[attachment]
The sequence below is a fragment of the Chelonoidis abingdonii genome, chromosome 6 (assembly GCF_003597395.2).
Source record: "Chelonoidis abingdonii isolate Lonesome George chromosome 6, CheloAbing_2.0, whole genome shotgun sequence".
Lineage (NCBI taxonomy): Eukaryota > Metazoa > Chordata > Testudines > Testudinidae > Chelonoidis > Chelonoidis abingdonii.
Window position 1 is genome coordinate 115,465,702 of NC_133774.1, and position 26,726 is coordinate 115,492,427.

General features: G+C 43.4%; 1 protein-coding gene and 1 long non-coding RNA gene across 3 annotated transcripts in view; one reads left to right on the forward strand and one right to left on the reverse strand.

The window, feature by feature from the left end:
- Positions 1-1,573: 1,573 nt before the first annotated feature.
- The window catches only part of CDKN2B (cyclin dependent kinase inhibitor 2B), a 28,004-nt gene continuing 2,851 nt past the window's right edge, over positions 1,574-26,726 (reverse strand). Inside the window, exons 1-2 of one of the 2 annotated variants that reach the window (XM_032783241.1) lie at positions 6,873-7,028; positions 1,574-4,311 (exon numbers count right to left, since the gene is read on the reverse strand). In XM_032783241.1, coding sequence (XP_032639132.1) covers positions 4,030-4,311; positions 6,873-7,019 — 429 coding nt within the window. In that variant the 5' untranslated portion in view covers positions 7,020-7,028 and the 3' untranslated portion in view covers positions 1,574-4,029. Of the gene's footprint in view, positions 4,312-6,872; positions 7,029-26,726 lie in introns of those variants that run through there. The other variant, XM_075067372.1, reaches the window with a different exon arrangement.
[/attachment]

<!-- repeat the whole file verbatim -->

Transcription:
The sequence below is a fragment of the Chelonoidis abingdonii genome, chromosome 6 (assembly GCF_003597395.2).
Source record: "Chelonoidis abingdonii isolate Lonesome George chromosome 6, CheloAbing_2.0, whole genome shotgun sequence".
Lineage (NCBI taxonomy): Eukaryota > Metazoa > Chordata > Testudines > Testudinidae > Chelonoidis > Chelonoidis abingdonii.
Window position 1 is genome coordinate 115,465,702 of NC_133774.1, and position 26,726 is coordinate 115,492,427.

General features: G+C 43.4%; 1 protein-coding gene and 1 long non-coding RNA gene across 3 annotated transcripts in view; one reads left to right on the forward strand and one right to left on the reverse strand.

The window, feature by feature from the left end:
- Positions 1-1,573: 1,573 nt before the first annotated feature.
- The window catches only part of CDKN2B (cyclin dependent kinase inhibitor 2B), a 28,004-nt gene continuing 2,851 nt past the window's right edge, over positions 1,574-26,726 (reverse strand). Inside the window, exons 1-2 of one of the 2 annotated variants that reach the window (XM_032783241.1) lie at positions 6,873-7,028; positions 1,574-4,311 (exon numbers count right to left, since the gene is read on the reverse strand). In XM_032783241.1, coding sequence (XP_032639132.1) covers positions 4,030-4,311; positions 6,873-7,019 — 429 coding nt within the window. In that variant the 5' untranslated portion in view covers positions 7,020-7,028 and the 3' untranslated portion in view covers positions 1,574-4,029. Of the gene's footprint in view, positions 4,312-6,872; positions 7,029-26,726 lie in introns of those variants that run through there. The other variant, XM_075067372.1, reaches the window with a different exon arrangement.